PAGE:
The high sequence homology observed within their ZFDs (Fig. (Fig.2A2A and C) and the conserved intron–exon junctions (Fig. (Fig.1)1) (6) indicate that GLIS1 and GLIS3 are closely related and suggest that the ZFD of GLIS1 and GLIS3 are derived from a common ancestral gene. This evolutionary relationship between GLIS1 and GLIS3 was supported further by phylogenetic analysis (Fig. (Fig.2D).2D). The phylogenetic tree suggests that GLIS1 and GLIS3 belong to the same subfamily and that gfl/lmd is the apparent Drosophila homolog of GLIS1 and GLIS3. Although GLIS2 is closely related, it appears not to belong to the GLIS1 and GLIS3 subfamily.
To examine the pattern of tissue-specific expression of GLIS3, northern blot analysis was performed using RNA from placenta and several adult human and mouse tissues. The radiolabeled GLIS3 probe hybridized to a single 8 or 9 kb transcript in mouse and human, respectively (Fig. (Fig.3).3). GLIS3 mRNA was most abundant in kidney and uterus and expressed at moderate levels in brain, thymus, lung, skeletal muscle, pancreas, liver and ovary. The pattern of GLIS3 expression between mouse and human was very similar, although a few differences (e.g. liver) were noted.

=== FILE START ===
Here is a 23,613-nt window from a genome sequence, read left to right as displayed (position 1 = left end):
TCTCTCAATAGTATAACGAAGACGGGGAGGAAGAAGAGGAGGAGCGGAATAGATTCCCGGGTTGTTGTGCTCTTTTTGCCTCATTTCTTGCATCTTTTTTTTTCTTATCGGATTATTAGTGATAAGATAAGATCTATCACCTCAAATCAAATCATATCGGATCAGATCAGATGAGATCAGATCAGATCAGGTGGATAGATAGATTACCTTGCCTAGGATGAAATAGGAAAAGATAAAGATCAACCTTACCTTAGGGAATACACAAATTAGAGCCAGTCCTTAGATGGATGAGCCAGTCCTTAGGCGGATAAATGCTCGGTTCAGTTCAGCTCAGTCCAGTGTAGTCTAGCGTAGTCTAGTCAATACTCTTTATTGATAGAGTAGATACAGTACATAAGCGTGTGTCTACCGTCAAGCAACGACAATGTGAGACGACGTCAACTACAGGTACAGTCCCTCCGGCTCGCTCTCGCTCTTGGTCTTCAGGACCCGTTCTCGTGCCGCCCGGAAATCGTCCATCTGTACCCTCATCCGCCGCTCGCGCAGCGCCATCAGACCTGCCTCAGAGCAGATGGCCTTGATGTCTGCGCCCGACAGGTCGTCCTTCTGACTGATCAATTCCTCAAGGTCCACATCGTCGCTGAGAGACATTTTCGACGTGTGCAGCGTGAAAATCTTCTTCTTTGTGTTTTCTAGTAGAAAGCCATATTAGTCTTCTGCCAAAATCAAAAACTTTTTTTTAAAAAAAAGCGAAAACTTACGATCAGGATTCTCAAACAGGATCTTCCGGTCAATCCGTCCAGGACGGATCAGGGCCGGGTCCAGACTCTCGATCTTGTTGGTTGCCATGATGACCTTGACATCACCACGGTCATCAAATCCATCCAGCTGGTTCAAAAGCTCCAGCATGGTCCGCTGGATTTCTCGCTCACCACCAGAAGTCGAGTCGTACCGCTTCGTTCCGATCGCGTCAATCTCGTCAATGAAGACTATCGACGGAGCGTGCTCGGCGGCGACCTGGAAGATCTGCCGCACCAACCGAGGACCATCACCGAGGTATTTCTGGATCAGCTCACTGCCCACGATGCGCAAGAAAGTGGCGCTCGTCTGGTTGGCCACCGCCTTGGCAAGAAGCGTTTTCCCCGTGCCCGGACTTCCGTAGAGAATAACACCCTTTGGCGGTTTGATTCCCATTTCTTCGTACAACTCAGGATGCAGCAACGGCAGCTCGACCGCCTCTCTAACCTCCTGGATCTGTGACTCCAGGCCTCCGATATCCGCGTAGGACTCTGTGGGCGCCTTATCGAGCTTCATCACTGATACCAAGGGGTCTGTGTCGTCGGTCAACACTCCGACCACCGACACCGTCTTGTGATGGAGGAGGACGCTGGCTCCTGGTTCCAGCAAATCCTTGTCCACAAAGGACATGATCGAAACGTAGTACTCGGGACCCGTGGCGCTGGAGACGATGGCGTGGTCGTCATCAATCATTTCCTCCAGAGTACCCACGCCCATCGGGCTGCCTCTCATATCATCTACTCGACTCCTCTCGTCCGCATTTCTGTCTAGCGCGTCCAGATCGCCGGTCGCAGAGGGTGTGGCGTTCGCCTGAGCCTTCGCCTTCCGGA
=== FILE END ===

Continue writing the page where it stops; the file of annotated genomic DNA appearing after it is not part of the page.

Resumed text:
The temporal and spatial patterns of GLIS3 expression during development was determined by whole mount in situ hybridization on mouse embryos from stage E6.5 through E14.5. The earliest stage at which expression could be detected was at the early headfold stage (~E8.0) when GLIS3 transcripts were detected specifically in the node, a structure located at the anterior end of the primitive streak and which will give rise to the embryonic notochord (Fig. (Fig.4A).4A). At late headfold stages GLIS3 expression was maintained in the node and was initiated in the neural plate in the presumptive hindbrain (Fig. (Fig.4B).4B). At E8.5, prior to embryonic turning, GLIS3 expression was restricted to the neural epithelium with prominent expression in three domains: the hindbrain region, the presumptive mid/hindbrain (the cephalic flexure) and the anterior forebrain (Fig. (Fig.4C).4C). At E8.75, after embryonic turning, diffuse GLIS3 expression remained prominent in these three regions of the neural tube and began to be up-regulated in the dorsal neural tube (Fig. (Fig.4D).4D). Also at this stage, GLIS3 transcripts were evident in the anterior/dorsal region of the otic vesicles (insert in Fig. Fig.4D).4D). By E9.5 expression in the mid/hindbrain junction (isthmus) and dorsal neural tube sharpened and continued through the basal plate of the forebrain (Fig. (Fig.4E).4E). At E10.5 neural expression was mostly restricted to the roof plate of the neural tube (Fig. (Fig.4F4F and G). At this stage GLIS3 transcripts were also evident for the first time around the nasal placodes. This facial expression of GLIS3 was greatly increased at E11.5 and 12.5 (Fig. (Fig.4H4H and I) and dissection of stained tissue revealed that expression was mesenchymal. At E12.5, GLIS3 was strongly expressed along the medial walls of the two telencephalic vesicles as well as in the forebrain region known as the eminentia thalami, which connects the dorsal telencephalon and diencephalon (Fig. (Fig.55J).